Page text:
This year, as I look back, I see that I have learned more about my own tendency to comparison and discontentment than I have ever learned before. Strangely enough, I can credit the internet for assisting in that.
I love the friends I have met online. I really do. I often wonder why the other five ladies at Out of the Ordinary would want to blog with me when they are clearly my betters in all respects. I feel blessed that they would even consider doing such a thing.
I love the Facebook connections that I have made and the like-minded ladies and gents I have connected with. There is something really wonderful in the way that strangers become brothers and sisters through this medium.
But it can be the stuff of discontentment and uncertainty. Everyone else's life sounds so much better. Everyone else has perfect children. Everyone else has a beautifully decorated home. Sometimes, watching people interact with one another on things like Facebook and Twitter can make us feel excluded depending on the day and our current frame of mind. On those days when we're looking at ourselves through our own view and not taking into consideration our God, they can be difficult times. I have found out over thist past year that I am horribly ambitious in a way I don't like, and it is effort for me to remember that things aren't about me. I don't know as if I have a good understanding about the place for ambition in my life, so I just let it sit there and percolate and remind myself, "be quiet, don't talk, you don't need to say anything."
For people who fear being rejected (and I admit to having this fear, still, as I approach the fifty mark) social media, especially, can cause discontentment. For women who don't have employment outside the home (in a society which bases value on earning potential or ability to become famous) seeing what other women are doing can be a huge struggle. Oh, I'm supposed to be a CEO by the time I'm forty, have a few books published, grow my own food, homeschool, stay a size five, AND have enough gluten-free recipes to start my own cookbook?
We remind ourselves that our sufficiency is in Christ, and that godliness with contentment is great gain (I Tim 6:6), and then we proceed with the same vicious circle the next day.
I have seen myself in this struggle, and I don't like it. After all, I'm a grown woman who is supposed to know better. Maybe I sound melodramatic, but I think inside many women my age is a young girl who feels awkward, uncertain, and tentative. That is the stuff of discontentment.
The solution? No, I'm not going to recommend forsaking the internet and all social media, although if that is what it takes to help you out, do it. I am saying to monitor it. And I'm saying to realize that no one puts on Facebook or Twitter or their blogs their real lives. We share the good things. The online presence is not the real life situation. We all struggle, we all sin, and we all have days when we're not very nice people.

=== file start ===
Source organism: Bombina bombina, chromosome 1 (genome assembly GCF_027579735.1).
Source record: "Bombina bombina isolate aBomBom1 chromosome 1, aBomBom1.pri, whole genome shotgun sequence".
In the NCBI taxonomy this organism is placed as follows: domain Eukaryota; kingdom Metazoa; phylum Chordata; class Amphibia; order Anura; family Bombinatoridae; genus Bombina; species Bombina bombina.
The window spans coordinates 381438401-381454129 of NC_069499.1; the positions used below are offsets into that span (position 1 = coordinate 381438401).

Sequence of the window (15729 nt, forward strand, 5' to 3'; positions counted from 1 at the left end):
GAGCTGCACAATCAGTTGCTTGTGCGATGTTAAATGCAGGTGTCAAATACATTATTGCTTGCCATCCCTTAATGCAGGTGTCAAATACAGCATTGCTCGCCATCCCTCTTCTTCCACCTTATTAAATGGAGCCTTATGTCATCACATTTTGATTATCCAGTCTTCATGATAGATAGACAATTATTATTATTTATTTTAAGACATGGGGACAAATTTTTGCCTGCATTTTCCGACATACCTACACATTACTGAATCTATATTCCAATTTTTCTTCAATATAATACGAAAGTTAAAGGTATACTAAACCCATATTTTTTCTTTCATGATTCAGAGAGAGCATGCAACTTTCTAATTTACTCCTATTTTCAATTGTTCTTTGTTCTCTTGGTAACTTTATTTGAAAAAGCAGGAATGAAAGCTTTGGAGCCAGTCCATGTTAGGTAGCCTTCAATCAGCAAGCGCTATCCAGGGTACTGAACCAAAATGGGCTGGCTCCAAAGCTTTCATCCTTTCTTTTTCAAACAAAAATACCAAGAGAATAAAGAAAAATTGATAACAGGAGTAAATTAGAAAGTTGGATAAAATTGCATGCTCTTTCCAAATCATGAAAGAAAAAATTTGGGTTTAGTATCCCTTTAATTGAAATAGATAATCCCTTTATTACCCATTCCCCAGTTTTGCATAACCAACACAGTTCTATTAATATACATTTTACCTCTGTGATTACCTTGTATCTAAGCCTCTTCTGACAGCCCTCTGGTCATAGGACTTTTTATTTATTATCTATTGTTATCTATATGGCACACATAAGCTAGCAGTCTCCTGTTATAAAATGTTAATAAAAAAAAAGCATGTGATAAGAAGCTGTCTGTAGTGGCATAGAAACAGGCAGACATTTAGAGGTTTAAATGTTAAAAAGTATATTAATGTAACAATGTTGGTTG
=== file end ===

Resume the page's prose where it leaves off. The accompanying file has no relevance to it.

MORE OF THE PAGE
Over 2012, I've seen this in my life, and the lesson I have learned the most is that I need Christ so much more than I ever truly understood. I think I had some naive notion that as I got older and more mature, forsaking sin would be easier; as if it was a matter of maturity. It isn't. Sin simply visits in different venues. Every day is a step taken into a place we've never been before, and sin is still there, lying in wait to trip us up. We need the cleansing of Christ daily.
This morning, as I had my prayer time, I thought about those verses in Matthew 5:12:
forgive us our debts as we forgive our debtors
Forgiveness, confession of sin; we need it. We need it daily. Of course, this is a no-brainer, but sometimes, it's one of those things that becomes rather rote; "yeah, yeah, Lord, forgive me because I really messed up today." It must be vigorously addressed, and consciously forsaken. And that means getting rid of things to tempt us.
Last weekend was a busy one and on Sunday afternoon, I'm afraid I rather conked out. I was not online as much and I felt so much better. It isn't the blogging; it's the social media outlets that pull me down. Being less attached was good for me. As with all things, balance is good. Hopefully, in 2013, I will be able to learn the lesson of contentment and balance more deeply.